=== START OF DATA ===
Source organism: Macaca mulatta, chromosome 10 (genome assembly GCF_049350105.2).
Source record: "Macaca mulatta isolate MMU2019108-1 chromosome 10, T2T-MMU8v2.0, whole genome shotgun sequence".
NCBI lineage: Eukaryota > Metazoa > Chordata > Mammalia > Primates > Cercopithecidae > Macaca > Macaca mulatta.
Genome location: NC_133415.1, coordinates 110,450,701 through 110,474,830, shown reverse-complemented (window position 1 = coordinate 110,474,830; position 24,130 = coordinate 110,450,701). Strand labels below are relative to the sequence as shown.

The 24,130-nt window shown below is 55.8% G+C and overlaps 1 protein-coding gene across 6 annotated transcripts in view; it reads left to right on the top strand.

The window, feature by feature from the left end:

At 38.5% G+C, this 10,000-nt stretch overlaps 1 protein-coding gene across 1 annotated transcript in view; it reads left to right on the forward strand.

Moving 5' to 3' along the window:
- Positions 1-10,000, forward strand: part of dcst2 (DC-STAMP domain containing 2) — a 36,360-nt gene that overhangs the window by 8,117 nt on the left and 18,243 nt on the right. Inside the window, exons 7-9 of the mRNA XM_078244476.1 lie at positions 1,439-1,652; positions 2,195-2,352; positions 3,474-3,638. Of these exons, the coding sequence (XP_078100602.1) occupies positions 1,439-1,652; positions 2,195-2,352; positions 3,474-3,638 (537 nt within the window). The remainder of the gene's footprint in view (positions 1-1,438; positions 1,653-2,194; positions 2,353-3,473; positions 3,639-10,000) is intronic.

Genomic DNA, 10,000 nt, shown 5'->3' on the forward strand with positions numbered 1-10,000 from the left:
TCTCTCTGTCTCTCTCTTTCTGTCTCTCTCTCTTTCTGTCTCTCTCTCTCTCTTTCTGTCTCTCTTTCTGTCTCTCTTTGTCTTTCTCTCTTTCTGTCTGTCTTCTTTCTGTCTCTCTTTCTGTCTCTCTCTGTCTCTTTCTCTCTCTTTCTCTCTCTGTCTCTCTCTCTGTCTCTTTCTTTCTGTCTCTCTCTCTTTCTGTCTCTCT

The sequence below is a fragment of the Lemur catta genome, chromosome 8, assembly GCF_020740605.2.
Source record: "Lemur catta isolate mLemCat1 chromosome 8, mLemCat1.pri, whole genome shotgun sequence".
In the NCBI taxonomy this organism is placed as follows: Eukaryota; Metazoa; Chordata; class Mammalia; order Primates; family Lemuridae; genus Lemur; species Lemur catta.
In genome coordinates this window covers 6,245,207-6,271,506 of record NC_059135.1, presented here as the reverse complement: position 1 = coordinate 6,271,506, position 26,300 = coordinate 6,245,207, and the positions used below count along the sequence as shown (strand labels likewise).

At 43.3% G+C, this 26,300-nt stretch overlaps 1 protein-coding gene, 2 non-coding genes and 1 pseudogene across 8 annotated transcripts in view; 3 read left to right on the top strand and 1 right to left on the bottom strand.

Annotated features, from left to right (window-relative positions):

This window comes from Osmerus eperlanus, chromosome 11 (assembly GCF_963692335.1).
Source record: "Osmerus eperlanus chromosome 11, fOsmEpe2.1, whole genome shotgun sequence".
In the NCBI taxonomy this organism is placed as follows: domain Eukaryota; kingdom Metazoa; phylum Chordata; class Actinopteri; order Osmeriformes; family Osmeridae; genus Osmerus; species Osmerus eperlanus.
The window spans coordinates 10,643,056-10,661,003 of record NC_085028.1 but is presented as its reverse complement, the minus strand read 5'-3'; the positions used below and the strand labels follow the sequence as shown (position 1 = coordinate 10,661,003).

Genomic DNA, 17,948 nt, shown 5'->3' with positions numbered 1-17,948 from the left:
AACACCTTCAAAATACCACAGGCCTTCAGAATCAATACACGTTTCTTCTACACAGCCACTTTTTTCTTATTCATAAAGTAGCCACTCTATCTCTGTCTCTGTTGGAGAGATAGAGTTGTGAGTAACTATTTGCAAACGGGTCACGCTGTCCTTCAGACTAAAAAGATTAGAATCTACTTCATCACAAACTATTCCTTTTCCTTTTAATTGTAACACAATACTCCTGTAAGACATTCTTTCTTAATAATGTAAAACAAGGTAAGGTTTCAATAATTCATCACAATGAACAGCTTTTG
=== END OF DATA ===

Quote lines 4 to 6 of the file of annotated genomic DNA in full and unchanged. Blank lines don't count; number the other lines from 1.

Genome location: NC_133415.1, coordinates 110,450,701 through 110,474,830, shown reverse-complemented (window position 1 = coordinate 110,474,830; position 24,130 = coordinate 110,450,701). Strand labels below are relative to the sequence as shown.

The 24,130-nt window shown below is 55.8% G+C and overlaps 1 protein-coding gene across 6 annotated transcripts in view; it reads left to right on the top strand.

The window, feature by feature from the left end: